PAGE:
Edward Graham:We’re known for onion burgers and coneys, which is hot dogs. And we’ve been in business since 1926.

Donnelly: This is the owner, Edward Graham. Now, if you don’t know what an onion burger is, which you might not if you’re not from Oklahoma or just not a burger expert: It’s a hamburger with grilled onions. And if it’s the real deal, the sliced onions are grilled on the patty.

Graham: We start out...everybody starts out doing dishes and onions. The 50 pound bags, you peel them and then...We got a slicer now. When I started, we had to hand slice them. But do it and you don’t play around, you get done and it’ll only take you about 10 minutes.

Donnelly: I ask Graham if he’s ever heard of it being illegal to bite someone else’s hamburger.

Graham: Not really that it’s illegal, but it might be bad for your health. Because if somebody took a bite of my burger, I’d probably punch them.


Donnelly: Down the street from Robert’s Grill is another El Reno restaurant known for its onion burgers, Sid’s Diner.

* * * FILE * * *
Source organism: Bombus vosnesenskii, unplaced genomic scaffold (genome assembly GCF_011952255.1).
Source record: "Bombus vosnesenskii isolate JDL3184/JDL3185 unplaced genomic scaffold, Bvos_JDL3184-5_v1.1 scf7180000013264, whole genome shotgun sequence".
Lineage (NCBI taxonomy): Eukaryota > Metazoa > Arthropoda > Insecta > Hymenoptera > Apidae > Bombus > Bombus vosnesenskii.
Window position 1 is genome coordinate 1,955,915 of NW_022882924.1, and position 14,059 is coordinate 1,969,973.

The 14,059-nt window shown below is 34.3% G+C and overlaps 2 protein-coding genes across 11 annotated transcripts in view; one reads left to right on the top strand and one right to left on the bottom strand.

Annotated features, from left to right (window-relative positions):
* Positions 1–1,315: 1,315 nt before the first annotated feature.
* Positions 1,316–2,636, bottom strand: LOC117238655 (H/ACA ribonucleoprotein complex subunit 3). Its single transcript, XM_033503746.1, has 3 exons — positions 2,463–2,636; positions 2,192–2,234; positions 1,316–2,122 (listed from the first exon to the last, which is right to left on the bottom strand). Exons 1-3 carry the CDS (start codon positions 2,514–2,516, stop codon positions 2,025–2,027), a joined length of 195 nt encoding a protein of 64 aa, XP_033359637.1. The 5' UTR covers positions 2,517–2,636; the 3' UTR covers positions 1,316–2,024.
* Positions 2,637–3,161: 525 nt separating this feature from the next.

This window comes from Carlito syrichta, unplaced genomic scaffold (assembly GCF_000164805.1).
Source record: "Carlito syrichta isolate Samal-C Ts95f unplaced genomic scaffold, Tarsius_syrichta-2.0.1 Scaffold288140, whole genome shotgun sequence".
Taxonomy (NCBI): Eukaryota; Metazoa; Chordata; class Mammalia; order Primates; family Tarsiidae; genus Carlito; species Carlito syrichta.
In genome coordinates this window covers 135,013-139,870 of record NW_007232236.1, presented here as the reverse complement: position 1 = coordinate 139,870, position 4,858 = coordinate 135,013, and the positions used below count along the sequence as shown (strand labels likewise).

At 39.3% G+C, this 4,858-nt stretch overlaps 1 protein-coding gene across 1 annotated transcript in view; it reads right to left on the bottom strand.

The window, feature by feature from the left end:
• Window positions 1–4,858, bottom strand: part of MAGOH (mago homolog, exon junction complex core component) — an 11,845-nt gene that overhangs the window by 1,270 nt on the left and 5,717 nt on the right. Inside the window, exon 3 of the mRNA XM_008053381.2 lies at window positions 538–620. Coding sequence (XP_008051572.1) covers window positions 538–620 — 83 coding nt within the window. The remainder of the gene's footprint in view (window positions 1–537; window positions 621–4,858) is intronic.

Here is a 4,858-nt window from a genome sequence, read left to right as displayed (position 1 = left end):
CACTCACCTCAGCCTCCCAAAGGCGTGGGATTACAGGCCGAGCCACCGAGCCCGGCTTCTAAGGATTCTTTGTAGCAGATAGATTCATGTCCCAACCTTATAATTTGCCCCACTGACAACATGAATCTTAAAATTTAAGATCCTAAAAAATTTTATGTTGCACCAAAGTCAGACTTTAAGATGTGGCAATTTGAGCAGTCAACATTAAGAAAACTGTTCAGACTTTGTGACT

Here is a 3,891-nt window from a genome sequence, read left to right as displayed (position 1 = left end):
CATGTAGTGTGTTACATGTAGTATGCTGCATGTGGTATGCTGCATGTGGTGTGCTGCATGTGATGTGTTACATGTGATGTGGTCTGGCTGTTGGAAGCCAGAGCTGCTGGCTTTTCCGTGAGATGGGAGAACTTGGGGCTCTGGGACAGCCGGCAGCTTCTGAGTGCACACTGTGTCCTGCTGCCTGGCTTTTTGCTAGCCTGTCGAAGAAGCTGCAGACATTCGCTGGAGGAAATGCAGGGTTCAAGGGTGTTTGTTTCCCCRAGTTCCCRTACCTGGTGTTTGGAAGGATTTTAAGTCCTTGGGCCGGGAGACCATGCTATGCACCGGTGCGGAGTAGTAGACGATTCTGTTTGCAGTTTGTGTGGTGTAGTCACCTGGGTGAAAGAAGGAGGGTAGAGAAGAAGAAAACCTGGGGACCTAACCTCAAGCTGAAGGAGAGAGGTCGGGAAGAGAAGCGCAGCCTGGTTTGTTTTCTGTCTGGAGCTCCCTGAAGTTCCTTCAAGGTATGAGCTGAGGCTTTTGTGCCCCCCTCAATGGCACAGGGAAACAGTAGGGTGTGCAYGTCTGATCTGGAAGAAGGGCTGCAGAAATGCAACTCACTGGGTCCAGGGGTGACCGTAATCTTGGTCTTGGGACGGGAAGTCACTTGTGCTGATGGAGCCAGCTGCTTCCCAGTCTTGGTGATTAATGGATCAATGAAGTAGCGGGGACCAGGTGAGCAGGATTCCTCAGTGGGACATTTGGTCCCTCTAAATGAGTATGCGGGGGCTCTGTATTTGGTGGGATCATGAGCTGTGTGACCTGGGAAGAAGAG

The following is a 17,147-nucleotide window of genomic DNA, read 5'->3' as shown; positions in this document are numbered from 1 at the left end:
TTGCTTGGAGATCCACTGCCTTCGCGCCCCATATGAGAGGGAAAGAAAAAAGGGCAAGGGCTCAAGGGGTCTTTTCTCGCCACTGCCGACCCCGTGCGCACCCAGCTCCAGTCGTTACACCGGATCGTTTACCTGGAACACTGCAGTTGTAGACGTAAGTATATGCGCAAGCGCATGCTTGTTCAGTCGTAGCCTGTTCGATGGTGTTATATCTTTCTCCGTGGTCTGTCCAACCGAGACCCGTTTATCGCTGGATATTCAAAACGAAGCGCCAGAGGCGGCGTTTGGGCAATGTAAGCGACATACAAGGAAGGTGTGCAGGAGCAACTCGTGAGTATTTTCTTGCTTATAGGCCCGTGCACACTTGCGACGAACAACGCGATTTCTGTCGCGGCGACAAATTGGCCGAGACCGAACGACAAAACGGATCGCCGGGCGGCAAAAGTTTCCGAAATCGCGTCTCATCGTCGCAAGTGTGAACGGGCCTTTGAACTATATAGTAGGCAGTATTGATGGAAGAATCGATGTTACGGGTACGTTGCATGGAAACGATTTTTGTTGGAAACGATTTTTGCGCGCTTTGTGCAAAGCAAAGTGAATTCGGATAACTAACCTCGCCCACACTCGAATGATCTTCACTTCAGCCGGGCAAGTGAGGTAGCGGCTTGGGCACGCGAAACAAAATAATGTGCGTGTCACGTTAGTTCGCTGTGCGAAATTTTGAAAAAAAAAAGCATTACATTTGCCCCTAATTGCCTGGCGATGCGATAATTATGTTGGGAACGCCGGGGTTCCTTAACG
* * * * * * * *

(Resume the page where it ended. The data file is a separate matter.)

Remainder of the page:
Marty Hall: My name is Marty Hall, M-A-R-T-Y-H-A-L-L. And I named this diner after my dad, Sid, OK? And Dad never saw it. He died of a heart attack before we could open it. So that's who I named this diner after. I’ve been doing this 50 years and I know all about hamburgers.


Donnelly: For Hall, the question about whether it’s illegal to bite someone’s hamburger prompts more questions.


Hall: Now, am I...am I eating the hamburger also and I ask you to take a bite?

Donnelly: This is actually a great point. Like if I tell you, “Hey, try some of this hamburger,” and hand it to you, and you take a bite, are you breaking the law? Am I breaking the law? To answer that question, we’d need to find the actual law and that proved to be pretty tricky. Greg Elwell and I searched the Oklahoma state laws online and couldn’t find anything except for this: